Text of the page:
Since I started running and training for ultras in 2012 the hardest part has been consistently running high mileage weeks. The 50 mile week has become a target for me and somewhat of my nemesis to be honest. Looking back at my training history and excluding any race weeks, I only have two weeks that I was able to get in 50 mile. Why is the big five zero so hard for me?
I have a simple philosophy that I follow in ultra training. It’s not based on anything other than my own body and how it responds. If I can consistently run 70% to 100+% of the race miles during the course of a week then I feel I am prepared to race that distance. So if I am training for a 50k then I need to run 20 to 31+ miles a week. 50 miles ultra means 35 miles to 50+ mile weeks. The more often I can top the week out at the full race distance or higher the better. Right now the 50 mile ultra is the farthest I have entered but the 50 mile week continues to be elusive. I know when I register for my first 100 mile ultra that 70 miles a week need to be the norm. If I can’t get to 50 mile weeks now how am I going to get in 70+ mile training for a 100 mile race?
For me it all comes down to finding the time to get out and run. Between work and family I do the best I can any given week. I don’t beat myself up if I can’t get in the miles I need. It is what it is and I move on. Right now a 35-40 mile week is a win for me and I feel good about my efforts. Any week in the low 30’s and I know it is not enough.
I have started to think about what a solid 50 mile weeks looks like for me. I like to keep things simple so I have settled on a 25 mile weekday and 25+ mile weekend routine. I have not implemented this routine yet but after my next race this is the training path I intend to try. I don’t know if my 50/50 plan breaks conventional ultra training wisdom or not. The long run is key for ultras so a 20+ mile run needs to be the norm on Saturday or Sunday. The other weekend day needs to be a recovery run of 5 miles minimum. The weekdays need to be flexible so I can get in the miles when I have time. 25 miles over 5 days on paper shouldn’t be near as hard as it seems to be for me right now.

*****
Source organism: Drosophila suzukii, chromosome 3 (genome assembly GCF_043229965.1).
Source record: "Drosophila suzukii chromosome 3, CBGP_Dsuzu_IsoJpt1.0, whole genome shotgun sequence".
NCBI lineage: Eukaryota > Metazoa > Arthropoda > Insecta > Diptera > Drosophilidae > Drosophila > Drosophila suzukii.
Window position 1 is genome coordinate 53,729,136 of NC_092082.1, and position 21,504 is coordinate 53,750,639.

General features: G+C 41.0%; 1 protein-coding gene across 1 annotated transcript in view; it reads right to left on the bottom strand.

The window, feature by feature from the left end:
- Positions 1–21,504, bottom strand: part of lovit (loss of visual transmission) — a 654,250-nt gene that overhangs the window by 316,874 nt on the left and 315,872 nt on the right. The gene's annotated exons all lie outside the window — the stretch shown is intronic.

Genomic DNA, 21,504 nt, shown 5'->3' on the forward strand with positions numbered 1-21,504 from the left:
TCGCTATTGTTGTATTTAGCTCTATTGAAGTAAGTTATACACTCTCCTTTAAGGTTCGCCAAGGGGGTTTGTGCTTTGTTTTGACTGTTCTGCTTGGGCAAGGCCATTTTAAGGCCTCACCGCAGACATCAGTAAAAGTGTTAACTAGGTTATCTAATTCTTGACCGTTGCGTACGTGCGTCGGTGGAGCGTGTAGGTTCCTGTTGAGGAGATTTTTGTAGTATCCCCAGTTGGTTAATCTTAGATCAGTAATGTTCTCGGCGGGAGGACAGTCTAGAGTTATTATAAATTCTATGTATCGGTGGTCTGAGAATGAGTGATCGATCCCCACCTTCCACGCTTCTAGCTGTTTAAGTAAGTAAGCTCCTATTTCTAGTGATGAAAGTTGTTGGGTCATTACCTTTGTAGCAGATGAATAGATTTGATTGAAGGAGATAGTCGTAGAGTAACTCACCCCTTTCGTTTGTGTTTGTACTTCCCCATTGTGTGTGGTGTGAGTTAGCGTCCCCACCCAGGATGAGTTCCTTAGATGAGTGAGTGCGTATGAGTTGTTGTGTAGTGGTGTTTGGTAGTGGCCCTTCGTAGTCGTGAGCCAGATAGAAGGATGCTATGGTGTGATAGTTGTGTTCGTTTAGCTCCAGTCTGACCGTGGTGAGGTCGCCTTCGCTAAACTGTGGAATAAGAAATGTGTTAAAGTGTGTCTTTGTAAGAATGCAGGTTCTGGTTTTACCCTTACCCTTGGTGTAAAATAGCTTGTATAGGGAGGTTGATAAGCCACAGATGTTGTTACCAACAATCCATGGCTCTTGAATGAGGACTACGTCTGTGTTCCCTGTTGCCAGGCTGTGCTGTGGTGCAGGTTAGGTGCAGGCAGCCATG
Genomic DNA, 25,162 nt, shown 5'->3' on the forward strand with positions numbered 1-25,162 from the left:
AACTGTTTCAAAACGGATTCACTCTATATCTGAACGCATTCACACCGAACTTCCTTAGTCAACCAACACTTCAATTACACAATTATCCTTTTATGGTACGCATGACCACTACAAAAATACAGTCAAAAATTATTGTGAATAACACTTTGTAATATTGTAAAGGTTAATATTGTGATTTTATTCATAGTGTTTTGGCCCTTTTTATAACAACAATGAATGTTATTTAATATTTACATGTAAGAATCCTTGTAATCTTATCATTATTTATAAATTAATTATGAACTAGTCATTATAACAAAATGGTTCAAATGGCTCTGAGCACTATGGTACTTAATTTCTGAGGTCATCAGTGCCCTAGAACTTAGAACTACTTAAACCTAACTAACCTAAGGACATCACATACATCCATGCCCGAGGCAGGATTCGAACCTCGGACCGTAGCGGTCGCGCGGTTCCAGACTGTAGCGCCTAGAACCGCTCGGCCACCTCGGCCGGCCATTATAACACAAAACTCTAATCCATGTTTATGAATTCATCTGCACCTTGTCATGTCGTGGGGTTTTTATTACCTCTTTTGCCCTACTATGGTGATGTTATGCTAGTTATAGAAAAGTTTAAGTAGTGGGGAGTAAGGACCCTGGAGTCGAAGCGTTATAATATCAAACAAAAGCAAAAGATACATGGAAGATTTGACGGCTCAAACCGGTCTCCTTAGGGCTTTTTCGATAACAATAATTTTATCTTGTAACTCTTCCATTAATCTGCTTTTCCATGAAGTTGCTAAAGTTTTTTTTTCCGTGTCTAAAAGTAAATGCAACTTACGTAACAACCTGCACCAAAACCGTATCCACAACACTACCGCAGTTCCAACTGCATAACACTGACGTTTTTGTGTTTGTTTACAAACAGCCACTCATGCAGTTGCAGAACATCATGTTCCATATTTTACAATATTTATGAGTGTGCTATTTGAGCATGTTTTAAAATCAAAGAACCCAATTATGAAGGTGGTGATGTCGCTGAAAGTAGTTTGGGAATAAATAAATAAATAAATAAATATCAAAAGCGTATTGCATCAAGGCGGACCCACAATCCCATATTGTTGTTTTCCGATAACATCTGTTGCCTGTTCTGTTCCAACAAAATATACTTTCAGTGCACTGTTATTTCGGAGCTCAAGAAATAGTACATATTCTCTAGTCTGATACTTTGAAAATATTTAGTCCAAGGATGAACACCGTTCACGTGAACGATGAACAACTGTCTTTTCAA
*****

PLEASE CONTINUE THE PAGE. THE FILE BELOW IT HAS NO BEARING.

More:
I can’t consistently run 7 days a week at low miles. I need one, if not two days off a week to recover. So let’s say I am running 5 days week. I need to let the 3-4 mile days go from my mind and think longer. I often feel like the 3 mile runs are just junk miles. I don’t get a lot out of the 3 mile runs to be honest. I think my week needs to be more like two 10 mile runs with a 5 mile run. Ideally this might be Tuesday 10, Wednesday 10 and 5 on Thursday. That gives me a Monday and Friday as rest days. But when do I really have an idea week? Not that often so I need to be able to work in any combination of 25 miles over 5 days. Maybe 1 rest day is more realistic. I am going to play around with this some more but you get the idea. I will also need to have a couple of weeks of hard running and then scale it back a week to help with recovery.
Looking beyond the 50 mile week, increasing weekday mileage is going to be difficult. I think the weekend miles are going to be key for me. The 30 or 40 mile weekend is a real possibility and the easiest way to get above that 50 mile barrier. Can I do that every weekend? No.
There are also some other combinations that I am thinking about. Two-a-days is a routine I have done before. Two 5 mile runs in a day is a nice way to break the routine and get my body wondering what is going on. 5 miles is around 40 minutes and something I can almost always find the time for. I have said this before but one big issue in my training is that I am not a morning running. This needs to change at some point. Maybe it is the key to reaching my 100 mile ultra goal. Even if a morning run is a once a week routine it would help at this point.
I am running my next 50 mile race in two weeks. I feel pretty good going into this event. After I get back I am going to decide on my next race and really try to implement a different routine in hopes of getting more 50 mile weeks under my belt.